Nowadays it seems that there is no such thing as bad press. No one says anything bad about anything. They either say nothing or they say it’s great. Certainly it’s a lot easier that way for all parties – no need for journalists to be hunted down in a fatwa, no need for label bosses and artists to be confronted with depressing copy. However what it does mean is that Music Journalism in the press (and now online) is a sea of empty platitudes and that writers (and consequently artists) are completely ghettoised, ring-fenced in by a cabal of sympathetic organisations.And the thing is, I completely agree with this. Well, almost completely; ‘empty platitudes’ is reductive and unfair: there’s a lot of great music criticism being written. But presently, very little of it is negative; it may be analytical, gushing, musicological, theoretical, indulgent, silly, serious or sociological - but it's rarely negative. Behind this is the dramatic drop in the number of staff writers at music magazines since the 1990s - because there are only about two of the fuckers left to work at. It's simply that journalists are never called upon to write about music they dislike - and they're unlikely to actively seek out such a task, even if the opportunity were there. As a freelancer I fall into this category: with limited time and money, I pitch articles about the music I’m interested in, i.e. the music I like. And while me and Alex Sushon used to do a bit of this on Lower End Spasm, I simply don’t have time in the day to be blogging negative criticism of music anymore. It's genuinely frustrating, there’s a lot to hate out there... (check out Alex Macpherson's great invective against Animal Collective). Ironically, my angst tends to come out on Dissensus, the forum Woebot runs.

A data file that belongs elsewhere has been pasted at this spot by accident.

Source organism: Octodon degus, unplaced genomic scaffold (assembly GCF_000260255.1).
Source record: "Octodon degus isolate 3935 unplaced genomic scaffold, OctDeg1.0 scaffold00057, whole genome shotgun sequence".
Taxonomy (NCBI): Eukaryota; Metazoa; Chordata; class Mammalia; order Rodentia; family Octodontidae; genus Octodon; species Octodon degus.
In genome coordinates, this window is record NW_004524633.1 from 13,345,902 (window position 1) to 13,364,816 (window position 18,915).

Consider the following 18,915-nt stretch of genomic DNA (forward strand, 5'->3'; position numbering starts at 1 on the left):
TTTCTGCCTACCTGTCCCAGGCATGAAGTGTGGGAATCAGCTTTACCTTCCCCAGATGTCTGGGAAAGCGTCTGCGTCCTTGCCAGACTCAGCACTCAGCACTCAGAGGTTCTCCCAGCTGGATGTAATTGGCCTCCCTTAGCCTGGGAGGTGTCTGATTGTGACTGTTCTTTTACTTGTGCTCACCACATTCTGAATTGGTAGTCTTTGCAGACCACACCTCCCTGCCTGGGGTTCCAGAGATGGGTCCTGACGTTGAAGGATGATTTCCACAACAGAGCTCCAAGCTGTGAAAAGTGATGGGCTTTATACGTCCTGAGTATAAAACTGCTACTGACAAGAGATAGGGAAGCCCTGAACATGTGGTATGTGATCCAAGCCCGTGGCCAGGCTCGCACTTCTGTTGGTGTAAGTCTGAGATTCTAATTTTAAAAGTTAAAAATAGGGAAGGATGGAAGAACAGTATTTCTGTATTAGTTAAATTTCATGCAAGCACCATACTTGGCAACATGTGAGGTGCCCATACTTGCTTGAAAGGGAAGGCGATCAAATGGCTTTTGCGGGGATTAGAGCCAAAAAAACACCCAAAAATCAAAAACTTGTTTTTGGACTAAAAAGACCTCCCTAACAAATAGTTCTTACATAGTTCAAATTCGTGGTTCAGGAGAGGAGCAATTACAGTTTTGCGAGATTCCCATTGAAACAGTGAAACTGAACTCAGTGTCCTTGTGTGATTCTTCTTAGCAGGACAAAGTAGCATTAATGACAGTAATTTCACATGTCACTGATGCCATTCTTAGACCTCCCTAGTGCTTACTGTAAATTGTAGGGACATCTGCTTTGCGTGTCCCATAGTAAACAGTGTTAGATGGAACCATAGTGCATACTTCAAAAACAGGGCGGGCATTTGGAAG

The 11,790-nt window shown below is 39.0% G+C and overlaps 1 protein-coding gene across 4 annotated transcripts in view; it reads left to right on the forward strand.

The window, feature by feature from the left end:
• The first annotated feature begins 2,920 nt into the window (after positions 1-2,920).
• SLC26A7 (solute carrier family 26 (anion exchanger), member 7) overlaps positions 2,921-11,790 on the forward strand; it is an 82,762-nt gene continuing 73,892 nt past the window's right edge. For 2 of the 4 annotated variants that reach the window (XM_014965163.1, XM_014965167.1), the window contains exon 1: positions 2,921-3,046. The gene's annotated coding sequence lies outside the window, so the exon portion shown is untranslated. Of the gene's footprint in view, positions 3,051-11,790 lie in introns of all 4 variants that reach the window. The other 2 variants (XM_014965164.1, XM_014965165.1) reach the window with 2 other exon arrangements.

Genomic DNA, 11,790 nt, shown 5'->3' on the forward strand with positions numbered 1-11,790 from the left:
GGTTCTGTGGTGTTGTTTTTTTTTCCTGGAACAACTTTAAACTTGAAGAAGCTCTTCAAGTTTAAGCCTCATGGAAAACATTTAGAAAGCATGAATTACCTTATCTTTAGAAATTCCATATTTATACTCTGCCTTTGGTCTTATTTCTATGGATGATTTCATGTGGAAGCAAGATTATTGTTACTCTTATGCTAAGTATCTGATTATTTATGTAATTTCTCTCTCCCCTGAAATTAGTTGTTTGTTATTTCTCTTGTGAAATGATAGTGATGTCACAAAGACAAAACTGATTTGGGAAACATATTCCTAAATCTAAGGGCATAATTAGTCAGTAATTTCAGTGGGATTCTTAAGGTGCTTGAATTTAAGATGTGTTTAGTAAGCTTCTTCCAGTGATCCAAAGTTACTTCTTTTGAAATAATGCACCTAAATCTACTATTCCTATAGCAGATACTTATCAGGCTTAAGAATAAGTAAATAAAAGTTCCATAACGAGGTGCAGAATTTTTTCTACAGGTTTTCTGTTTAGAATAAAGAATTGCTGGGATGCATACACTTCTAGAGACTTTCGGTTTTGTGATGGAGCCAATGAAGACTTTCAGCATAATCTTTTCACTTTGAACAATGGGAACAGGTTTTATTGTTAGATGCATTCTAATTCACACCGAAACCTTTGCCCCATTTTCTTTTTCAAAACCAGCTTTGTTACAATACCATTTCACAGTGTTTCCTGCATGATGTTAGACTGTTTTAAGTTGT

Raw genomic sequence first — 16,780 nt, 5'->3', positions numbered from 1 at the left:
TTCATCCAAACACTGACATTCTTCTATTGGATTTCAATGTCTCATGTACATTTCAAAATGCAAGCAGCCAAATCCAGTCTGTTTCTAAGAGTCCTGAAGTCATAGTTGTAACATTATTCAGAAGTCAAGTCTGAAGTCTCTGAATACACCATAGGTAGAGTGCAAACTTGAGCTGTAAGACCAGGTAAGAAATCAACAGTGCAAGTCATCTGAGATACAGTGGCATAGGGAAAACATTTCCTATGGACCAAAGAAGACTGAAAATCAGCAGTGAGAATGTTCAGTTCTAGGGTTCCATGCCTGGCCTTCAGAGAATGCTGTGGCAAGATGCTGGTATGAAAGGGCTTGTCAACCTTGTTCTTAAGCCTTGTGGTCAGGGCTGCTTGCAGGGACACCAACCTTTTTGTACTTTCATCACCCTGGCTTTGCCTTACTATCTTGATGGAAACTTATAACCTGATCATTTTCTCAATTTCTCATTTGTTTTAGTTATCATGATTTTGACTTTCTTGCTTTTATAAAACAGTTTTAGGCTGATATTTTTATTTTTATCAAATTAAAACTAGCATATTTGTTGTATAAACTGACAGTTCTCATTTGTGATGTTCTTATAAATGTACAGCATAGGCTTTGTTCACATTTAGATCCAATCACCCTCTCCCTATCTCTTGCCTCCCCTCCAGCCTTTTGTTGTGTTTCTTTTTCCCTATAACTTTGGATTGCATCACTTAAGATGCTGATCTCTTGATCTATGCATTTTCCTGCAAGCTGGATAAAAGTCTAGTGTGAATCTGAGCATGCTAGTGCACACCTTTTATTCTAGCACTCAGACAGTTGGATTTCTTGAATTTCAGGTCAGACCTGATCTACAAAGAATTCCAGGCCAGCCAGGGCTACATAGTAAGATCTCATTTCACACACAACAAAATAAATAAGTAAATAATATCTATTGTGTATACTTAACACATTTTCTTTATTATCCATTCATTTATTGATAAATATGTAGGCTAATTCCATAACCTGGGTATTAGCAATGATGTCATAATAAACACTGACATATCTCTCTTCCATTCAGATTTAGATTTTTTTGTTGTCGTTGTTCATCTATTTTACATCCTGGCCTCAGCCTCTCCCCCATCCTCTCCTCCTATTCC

But it is a problem for music journalism. And there’s a problem with Hyperdub in particular: the discourse around 2010’s most interesting producers, UK garage’s nameless musical heirs, suffers a bit from the culture of relentless critical positivity about the label. This will sound like sycophancy in itself, but Kode9’s discoveries have been so consistently good that a chorus of hype upon a new Hyperdub release feels almost inevitable now. I'm aware I’ve written a lot of very positive things about acts on the label (on Burial, Darkstar, Kode9 himself, and soon, Ikonika), so here, for what it’s worth, are my five least favourite Hyperdub releases:
Flying Lotus - Disco Balls Like purple wow if it was plodding, colour-blind, and didn't make you say 'wow'.
Samiyam - Rollerskates 'Off-kilter' really, really shouldn't be regarded as a compliment as often as it is.
Zomby - Gloop See above. At his best Zomby is incredible - but 7/8ths of this double EP leaves me cold, bored and itchy.
Cooly G - Weekend Fly A UK funky riddim that barely even starts, let alone makes you want to dance. Irritating vocal too.
DVA - Natty An uninspired, aimless track by a normally inspiring, focused producer.
As off-the-mark as it was, I’m disappointed Woebot’s deleted the first post discussed here (I had to ask a Power-Googler friend to track it down for me). The problem with it was not that he was refusing to join in the critical circle-jerk about the internet's favourite record label, not at all. It wasn't a question of the positivists launching a witch-hunt against a dissenter – it was that he seemed to have entirely misunderstood Ikonika, and dubstep, and Hyperdub, and was using provocation as a substitute for insight; I was worried he'd caught whatever it is Reynolds and K-Punk have been suffering from. I speak as someone who used to love the old Woebot blog – and on the basis of his other posts, he’s still well worth reading. Another little excerpt here:
In the old days when I used to read NME and Melody Maker one would come across bad press quite often. It was always amusing and edifying to read. When you read bad press you would also put considerably more faith in good press.True enough, of course. Although, in the old days, writing in a physical magazine, Woebot wouldn’t have been able to delete the blog post so many people complained about.
Publish, damn, and be damned.